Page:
Friday, July 27, 2018

01 Contemporary Interpretations, Olympian deities in classical Greek and Roman religion, with footnotes #7

Laurence Winram, United Kingdom
Nude - Mihaela as Cerynitis II
Photography: Color on Paper.
Size: 23.4 H x 16.5 W x 0 in

In Greek mythology, the Ceryneian Hind (Greek: Ελαφος Κερυνῖτις Elaphos Kerynitis), also called Cerynitis or the Golden Hind, was an enormous hind, who lived in Keryneia, Greece. It was sacred to Artemis, the chaste goddess of the hunt, animals and unmarried women. It had golden antlers like a stag and hooves of bronze or brass, and it was said that it could outrun an arrow in flight. The capture of the hind was the third labour of Heracles.

Laurence Winram.  Now based in Edinburgh, Scotland. My main current ongoing project is Mythoslogos - The ancient Greeks made sense of their world not only by logic but by myth too. They saw it was necessary to view things in these opposite ways in order to have a balanced understanding of their lives. I feel we have moved out of that balance, unconsciously letting go of that mythic element to our lives. As a result we've lost touch with our own personal vision and creativity. We let a dogmatic scientific perspective rule everything, from our dreams to our notions of the spiritual. So in this series I try to reflect on this, creating images that sometimes imagine a world where logic has been usurped by the mythic, or images that mock our need to analyse and break down those parts of our life that we should truly respond to more intuitively. Recently I've been exploring studio nude photography. I'm not interested in glamour in these images, I'm much more drawn to echoing the beauty of the female form within the context of the framing of the shot to create an abstract graphic quality. I Also use creative lighting often with projectors to enhance this. Please view my personal work website or contact me if you would like to see more, or if you wish to purchase images you don't see here. More on Laurence Winram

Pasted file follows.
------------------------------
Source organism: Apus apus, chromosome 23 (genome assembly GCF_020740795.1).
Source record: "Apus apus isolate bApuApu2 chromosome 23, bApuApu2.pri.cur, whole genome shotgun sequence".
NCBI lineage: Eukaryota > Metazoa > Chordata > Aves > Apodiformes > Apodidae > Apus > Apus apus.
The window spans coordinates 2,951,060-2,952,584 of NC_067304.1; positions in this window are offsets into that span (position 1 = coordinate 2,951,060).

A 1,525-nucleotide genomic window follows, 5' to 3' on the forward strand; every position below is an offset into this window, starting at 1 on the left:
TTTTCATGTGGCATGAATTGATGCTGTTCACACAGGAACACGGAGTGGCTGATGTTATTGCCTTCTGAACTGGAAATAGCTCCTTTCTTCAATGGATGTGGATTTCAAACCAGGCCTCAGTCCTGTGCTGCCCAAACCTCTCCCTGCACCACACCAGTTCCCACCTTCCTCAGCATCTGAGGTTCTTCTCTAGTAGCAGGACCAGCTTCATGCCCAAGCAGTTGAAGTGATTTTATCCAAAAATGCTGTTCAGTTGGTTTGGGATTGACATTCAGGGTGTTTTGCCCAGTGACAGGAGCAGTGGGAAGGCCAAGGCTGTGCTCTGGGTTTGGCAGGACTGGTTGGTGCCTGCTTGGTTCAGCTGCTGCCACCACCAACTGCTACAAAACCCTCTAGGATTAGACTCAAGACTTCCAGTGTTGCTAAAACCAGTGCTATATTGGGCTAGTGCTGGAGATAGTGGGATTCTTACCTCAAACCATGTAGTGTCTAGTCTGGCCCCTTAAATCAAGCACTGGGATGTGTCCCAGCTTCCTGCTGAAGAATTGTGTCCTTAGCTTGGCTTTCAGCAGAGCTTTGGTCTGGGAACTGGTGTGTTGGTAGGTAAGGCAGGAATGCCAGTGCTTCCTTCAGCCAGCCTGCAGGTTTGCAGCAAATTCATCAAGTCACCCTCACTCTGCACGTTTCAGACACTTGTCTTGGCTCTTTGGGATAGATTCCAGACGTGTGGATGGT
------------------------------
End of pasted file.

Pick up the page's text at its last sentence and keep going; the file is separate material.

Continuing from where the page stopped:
Please visit my other blogs: Art CollectorMythologyMarine Art, and The Canals of Venice

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